It interested me to note that when young Obama’s Chicago friends noted his social concience, it was the young Chicago black Baptist pastor Alvin Love that referred him to Jeremiah Wright, because Wright was the social activist in Chicago church circles. Love, however, remained Obama’s influence.
Maranis further reported young Obama’s experiences in Chicago, after arriving in the city to work for a faith-based group as a community organizer. Obama later admitted this “forced me to confront a dilemma that my mother never fully resolved in her own life: the fact that I had no community or shared traditions in which to ground my deeply held beliefs. The Christians whom I worked recognized themselves in me; they saw that I knew their Book and shared their values and sang their songs. But they sensed that a part of me remained removed, detached, an observer among them.
"I came to realize that without a vessel for my beliefs, without an unequivocal commitment to a particular community of faith, I would be consigned at some level to always remain apart, free in a way that my mother was free, but also along in the same ways she was ultimately alone.’” (Maranis/556, italics mine).
Wright became Obama’s pastor/friend but Obama left organizing because he began to see the ultimate limitations of it. A couple of quotes from Maranis are highly suggestive.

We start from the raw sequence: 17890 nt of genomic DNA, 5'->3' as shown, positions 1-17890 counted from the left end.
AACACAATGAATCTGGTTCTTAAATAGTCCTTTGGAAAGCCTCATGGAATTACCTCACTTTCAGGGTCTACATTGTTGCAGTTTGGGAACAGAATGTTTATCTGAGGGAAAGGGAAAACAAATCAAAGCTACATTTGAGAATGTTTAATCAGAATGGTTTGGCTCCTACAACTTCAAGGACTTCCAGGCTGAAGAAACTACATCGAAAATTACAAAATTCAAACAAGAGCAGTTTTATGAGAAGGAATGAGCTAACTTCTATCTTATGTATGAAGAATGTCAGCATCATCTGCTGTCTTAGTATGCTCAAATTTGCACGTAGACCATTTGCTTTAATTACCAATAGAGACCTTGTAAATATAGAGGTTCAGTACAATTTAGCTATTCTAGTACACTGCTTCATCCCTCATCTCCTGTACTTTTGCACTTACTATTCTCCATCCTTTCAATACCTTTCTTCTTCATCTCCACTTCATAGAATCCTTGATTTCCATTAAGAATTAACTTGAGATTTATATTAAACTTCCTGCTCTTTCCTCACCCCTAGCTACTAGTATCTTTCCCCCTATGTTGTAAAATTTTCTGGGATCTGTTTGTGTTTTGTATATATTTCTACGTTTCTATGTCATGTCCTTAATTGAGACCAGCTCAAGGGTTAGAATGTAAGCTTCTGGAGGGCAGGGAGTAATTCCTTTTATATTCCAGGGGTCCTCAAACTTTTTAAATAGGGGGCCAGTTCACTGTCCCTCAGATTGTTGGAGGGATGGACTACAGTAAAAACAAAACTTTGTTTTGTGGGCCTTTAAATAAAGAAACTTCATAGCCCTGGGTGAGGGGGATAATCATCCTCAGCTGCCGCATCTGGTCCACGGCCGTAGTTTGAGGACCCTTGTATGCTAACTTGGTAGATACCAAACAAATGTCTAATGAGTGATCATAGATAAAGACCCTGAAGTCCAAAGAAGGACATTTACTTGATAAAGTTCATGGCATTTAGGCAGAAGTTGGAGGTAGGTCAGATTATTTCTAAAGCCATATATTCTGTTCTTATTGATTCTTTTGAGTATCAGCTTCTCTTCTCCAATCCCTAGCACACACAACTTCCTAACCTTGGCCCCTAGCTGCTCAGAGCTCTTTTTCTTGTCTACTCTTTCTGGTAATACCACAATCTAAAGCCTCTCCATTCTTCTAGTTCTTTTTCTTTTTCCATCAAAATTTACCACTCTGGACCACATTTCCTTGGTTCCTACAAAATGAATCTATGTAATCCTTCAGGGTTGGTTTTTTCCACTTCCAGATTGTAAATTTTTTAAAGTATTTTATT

From Kenya, Maranis reported: “After the story was finished, and after Barack had been shown some of the tangible remnants of the lives of his forebears, the registration book that his grandfather had to carry as a native servant, a letter that Betty Mooney had written trying to get his father admitted to an American college, he stepped out of Mama Sarah’s hut and into the yard, walked to the corner by the mango tree, fell to his knees between the graves of Hussein Onyango and Barack Hussein Obama, and wept” (570).
Following Kenya, Maranis noted: “A life of leaving and being left had come full circle. He would be leaving soon, but never again in the same way. ‘I made these enormous attachments, much deeper attachments than I would have expected,’ he said later of that time. This made leaving difficult in one sense, but easier in another. ‘I knew that I would come back … I had relationships there, people who cared deeply about me and that I cared deeply about’” (570-71).
However, adds Maranis, it was “In Chicago he had found the place to which he could always return.” The life of Barack Obama has been a long journey filled with the void of atheism, religion, social values, but it was in Chicago that he found Christian friends, values he deeply cared about, and the love of Michelle Robinson and her family of faith, that ultimately brought the future President to a deeply personal--be it private--faith in the Bible and Jesus Christ.
I, for one, prefer that he quietly nurture it away from the spotlight, rather than parade it frivolously for political gain. From Warner’s World, I am walkingwithwarner.blogspot.com …